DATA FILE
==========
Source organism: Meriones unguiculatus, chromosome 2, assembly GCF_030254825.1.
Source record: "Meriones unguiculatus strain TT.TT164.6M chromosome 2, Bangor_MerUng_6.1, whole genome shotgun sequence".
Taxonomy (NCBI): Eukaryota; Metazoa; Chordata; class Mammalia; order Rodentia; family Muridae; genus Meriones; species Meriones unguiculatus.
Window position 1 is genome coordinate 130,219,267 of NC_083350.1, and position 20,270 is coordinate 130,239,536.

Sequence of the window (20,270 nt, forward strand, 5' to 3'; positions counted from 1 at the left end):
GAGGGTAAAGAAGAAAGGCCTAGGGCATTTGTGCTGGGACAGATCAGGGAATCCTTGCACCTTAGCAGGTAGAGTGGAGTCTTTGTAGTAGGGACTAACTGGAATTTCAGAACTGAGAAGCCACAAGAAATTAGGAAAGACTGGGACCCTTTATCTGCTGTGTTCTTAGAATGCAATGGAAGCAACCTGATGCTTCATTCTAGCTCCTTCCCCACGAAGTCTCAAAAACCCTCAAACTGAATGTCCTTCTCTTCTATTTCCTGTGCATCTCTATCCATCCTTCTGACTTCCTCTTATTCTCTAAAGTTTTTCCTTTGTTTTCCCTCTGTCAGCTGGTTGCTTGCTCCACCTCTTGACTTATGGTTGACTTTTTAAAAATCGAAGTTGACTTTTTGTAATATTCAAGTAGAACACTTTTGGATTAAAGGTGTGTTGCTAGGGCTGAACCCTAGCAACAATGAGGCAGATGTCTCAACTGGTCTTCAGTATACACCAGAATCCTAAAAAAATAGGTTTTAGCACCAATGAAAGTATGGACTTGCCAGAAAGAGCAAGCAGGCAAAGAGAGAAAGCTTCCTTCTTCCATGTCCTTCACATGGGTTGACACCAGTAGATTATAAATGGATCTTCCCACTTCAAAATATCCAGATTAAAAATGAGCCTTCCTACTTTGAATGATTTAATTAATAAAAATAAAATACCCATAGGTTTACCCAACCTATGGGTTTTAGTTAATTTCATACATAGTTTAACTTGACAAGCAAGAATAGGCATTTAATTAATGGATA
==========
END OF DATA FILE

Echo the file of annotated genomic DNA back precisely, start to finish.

Source organism: Meriones unguiculatus, chromosome 2, assembly GCF_030254825.1.
Source record: "Meriones unguiculatus strain TT.TT164.6M chromosome 2, Bangor_MerUng_6.1, whole genome shotgun sequence".
Taxonomy (NCBI): Eukaryota; Metazoa; Chordata; class Mammalia; order Rodentia; family Muridae; genus Meriones; species Meriones unguiculatus.
Window position 1 is genome coordinate 130,219,267 of NC_083350.1, and position 20,270 is coordinate 130,239,536.

Sequence of the window (20,270 nt, forward strand, 5' to 3'; positions counted from 1 at the left end):
GAGGGTAAAGAAGAAAGGCCTAGGGCATTTGTGCTGGGACAGATCAGGGAATCCTTGCACCTTAGCAGGTAGAGTGGAGTCTTTGTAGTAGGGACTAACTGGAATTTCAGAACTGAGAAGCCACAAGAAATTAGGAAAGACTGGGACCCTTTATCTGCTGTGTTCTTAGAATGCAATGGAAGCAACCTGATGCTTCATTCTAGCTCCTTCCCCACGAAGTCTCAAAAACCCTCAAACTGAATGTCCTTCTCTTCTATTTCCTGTGCATCTCTATCCATCCTTCTGACTTCCTCTTATTCTCTAAAGTTTTTCCTTTGTTTTCCCTCTGTCAGCTGGTTGCTTGCTCCACCTCTTGACTTATGGTTGACTTTTTAAAAATCGAAGTTGACTTTTTGTAATATTCAAGTAGAACACTTTTGGATTAAAGGTGTGTTGCTAGGGCTGAACCCTAGCAACAATGAGGCAGATGTCTCAACTGGTCTTCAGTATACACCAGAATCCTAAAAAAATAGGTTTTAGCACCAATGAAAGTATGGACTTGCCAGAAAGAGCAAGCAGGCAAAGAGAGAAAGCTTCCTTCTTCCATGTCCTTCACATGGGTTGACACCAGTAGATTATAAATGGATCTTCCCACTTCAAAATATCCAGATTAAAAATGAGCCTTCCTACTTTGAATGATTTAATTAATAAAAATAAAATACCCATAGGTTTACCCAACCTATGGGTTTTAGTTAATTTCATACATAGTTTAACTTGACAAGCAAGAATAGGCATTTAATTAATGGATA